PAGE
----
One in five British women would sacrifice a pay rise or promotion for a top-class bikini body they would be happy to show off on the beach, according to Slim Fast.
More scarily still, the same proportion would take the karaoke microphone and rattle out a discordant ditty before baring a two-piece. Do you sing in the office? Thought not. So what makes you think it is okay do it in public, for God’s sake?
Italian women came out as the number one threat to the British ladies’ dignity on the beach, with the Swedish not far behind. However, it is unclear what working benefits these foreign vixens have foregone to end up with such enviable physiques.
In the interests of bringing you examples of best practice from across the globe, Guru is booked on the next flight to the French Riviera to conduct extensive research into what is really going on behind the bikini and get to the bottom of it all. Bra-vo!
A secretary’s work is never done…
A group of workers who would be happy to lose some responsibility, bikini-dependent or not, might be long-suffering personal assistants.
Writing the boss’s resignation letter, walking the manager’s dog, dismissing a colleague, and even removing a dead body, were all tasks cited by secretaries in a survey by The Times.
Buying and programming the boss’s mobile phone was another. Although no-one seems to have connected this with another popular task: making excuses to the boss’ wife.
High price to pay for ‘working’ lunch
Not content with building the ‘Erotic Gherkin’ in the heart of London, reinsurance firm Swiss Re has now become embroiled in erotic dancing.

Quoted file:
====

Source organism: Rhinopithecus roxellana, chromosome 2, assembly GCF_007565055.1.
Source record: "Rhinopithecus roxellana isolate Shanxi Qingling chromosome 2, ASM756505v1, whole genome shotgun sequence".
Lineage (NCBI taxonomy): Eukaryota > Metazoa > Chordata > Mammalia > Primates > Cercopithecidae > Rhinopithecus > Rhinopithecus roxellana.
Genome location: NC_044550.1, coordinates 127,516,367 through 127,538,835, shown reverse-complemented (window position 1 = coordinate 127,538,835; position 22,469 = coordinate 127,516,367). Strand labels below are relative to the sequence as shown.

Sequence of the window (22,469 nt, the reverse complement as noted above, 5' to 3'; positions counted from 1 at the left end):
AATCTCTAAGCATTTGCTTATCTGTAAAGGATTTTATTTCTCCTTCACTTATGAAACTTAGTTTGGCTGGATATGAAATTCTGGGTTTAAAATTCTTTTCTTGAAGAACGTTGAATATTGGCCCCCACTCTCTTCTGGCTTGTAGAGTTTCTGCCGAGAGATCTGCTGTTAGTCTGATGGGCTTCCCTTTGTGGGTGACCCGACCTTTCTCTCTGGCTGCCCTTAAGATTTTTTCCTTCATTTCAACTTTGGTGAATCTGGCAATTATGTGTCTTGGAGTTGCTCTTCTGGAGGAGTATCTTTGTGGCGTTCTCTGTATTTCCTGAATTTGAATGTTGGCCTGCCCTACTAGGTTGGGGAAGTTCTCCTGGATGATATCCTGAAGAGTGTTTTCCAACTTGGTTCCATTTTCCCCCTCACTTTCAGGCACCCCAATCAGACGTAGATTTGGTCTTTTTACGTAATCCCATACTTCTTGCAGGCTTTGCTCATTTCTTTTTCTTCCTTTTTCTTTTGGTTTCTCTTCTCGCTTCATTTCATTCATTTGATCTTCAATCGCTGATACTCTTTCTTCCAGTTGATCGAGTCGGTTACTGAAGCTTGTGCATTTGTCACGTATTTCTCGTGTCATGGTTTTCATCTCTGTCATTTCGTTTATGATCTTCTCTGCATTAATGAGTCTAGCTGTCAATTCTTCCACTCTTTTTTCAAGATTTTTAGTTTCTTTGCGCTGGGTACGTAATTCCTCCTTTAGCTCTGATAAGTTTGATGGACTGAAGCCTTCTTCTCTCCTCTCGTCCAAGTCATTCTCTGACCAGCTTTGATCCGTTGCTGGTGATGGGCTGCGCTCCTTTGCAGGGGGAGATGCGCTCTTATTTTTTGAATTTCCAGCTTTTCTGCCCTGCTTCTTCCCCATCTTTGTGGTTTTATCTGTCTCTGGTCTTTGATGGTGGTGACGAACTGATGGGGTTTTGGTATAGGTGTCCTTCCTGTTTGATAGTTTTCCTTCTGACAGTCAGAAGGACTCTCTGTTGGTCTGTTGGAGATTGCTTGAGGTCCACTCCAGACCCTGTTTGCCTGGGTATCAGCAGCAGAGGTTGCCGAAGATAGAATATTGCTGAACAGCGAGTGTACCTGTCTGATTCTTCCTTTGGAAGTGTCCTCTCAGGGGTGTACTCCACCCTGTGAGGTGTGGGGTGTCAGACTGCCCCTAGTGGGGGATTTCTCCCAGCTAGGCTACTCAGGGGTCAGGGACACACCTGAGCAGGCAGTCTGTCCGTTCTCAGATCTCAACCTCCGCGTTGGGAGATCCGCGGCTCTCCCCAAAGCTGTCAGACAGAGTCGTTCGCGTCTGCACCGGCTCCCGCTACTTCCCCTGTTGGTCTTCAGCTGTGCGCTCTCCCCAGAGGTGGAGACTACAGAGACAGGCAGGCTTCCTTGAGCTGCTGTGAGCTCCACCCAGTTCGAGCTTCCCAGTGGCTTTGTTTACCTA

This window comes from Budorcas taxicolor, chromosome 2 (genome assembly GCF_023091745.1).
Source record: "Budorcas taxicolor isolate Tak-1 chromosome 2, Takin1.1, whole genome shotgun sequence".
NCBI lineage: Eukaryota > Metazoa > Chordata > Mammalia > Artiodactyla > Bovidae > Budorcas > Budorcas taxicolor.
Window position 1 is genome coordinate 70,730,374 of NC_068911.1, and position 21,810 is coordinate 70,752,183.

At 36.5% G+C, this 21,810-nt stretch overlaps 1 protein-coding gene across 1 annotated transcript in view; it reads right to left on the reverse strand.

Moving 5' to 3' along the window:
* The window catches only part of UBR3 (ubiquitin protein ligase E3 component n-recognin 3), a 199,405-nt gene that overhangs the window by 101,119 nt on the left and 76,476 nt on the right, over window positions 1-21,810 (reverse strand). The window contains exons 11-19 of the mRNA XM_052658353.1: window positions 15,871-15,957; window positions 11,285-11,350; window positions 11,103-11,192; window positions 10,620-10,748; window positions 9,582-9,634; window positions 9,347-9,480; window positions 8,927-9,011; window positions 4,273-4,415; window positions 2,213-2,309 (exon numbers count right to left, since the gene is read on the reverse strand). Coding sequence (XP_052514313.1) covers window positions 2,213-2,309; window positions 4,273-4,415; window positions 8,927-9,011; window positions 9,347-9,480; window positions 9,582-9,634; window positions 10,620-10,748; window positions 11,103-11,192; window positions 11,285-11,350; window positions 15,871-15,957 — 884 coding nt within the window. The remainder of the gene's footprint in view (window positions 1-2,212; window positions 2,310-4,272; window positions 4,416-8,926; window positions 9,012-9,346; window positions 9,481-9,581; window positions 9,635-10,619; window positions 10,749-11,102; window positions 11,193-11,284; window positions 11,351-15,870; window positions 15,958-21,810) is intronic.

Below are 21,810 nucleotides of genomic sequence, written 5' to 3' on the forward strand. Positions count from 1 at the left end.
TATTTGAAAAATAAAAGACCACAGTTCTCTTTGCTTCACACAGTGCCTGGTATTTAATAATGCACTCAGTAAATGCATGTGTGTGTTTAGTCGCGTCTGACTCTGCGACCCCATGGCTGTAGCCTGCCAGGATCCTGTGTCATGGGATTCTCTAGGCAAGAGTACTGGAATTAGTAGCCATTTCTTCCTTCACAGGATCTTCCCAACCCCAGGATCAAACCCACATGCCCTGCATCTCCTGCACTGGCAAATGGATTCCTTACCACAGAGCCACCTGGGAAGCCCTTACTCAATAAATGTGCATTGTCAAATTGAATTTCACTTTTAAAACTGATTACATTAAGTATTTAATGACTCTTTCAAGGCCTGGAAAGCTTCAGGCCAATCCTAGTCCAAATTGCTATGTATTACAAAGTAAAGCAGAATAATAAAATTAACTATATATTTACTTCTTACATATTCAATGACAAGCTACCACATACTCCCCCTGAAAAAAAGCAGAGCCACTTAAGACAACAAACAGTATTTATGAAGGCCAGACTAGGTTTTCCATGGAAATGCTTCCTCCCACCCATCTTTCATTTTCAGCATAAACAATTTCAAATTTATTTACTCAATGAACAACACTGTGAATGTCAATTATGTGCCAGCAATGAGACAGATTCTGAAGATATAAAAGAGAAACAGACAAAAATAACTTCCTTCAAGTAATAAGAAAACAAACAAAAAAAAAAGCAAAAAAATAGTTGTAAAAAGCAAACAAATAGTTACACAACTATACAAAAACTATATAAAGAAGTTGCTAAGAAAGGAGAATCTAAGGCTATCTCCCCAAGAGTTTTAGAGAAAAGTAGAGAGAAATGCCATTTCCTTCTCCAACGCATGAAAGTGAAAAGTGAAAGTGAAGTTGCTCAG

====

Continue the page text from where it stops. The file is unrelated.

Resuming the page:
Michael Blaser, chief financial officer of the company’s Americas division, is suing a New York strip club after landing a $28,000 bill, which he claims is a fiddle.
The club, Scores, claims Blaser and his two companions spent $3,200 on five bottles of champers, and $7,000 on $20 lap dances. Apparently, the last person who ordered Blaser’s tipple was a head of state.
Rather than make a fuss over this, Guru reckons Swiss Re should use it as an example of best practice. This is work-life balance in action – a seamless move from the daily grind of working life, to the bump and grind of girls ‘working it’.
Who’s keeping tabs on HR’s psychos?
n A worrying letter from disciple Viv, shows HR might not be the best people to deal with stress management. It says: “With all the emphasis on stress in the workplace lately, the HR manager and myself (an HR officer) decided to get the ball rolling with stress audits. We found a fantastic package that would suit our workforce and gave it a try ourselves first.
“To our dismay, the results showed that we both need psychological help immediately, or there is a risk of complete burn-out. What chance have staff got when HR is in that state?”
HR is obviously following the Neil Young school of management – better to burn out than fade away. However, if you choose to live fast, it’s likely that your company will die young, not you. Death by employment tribunal. Ouch.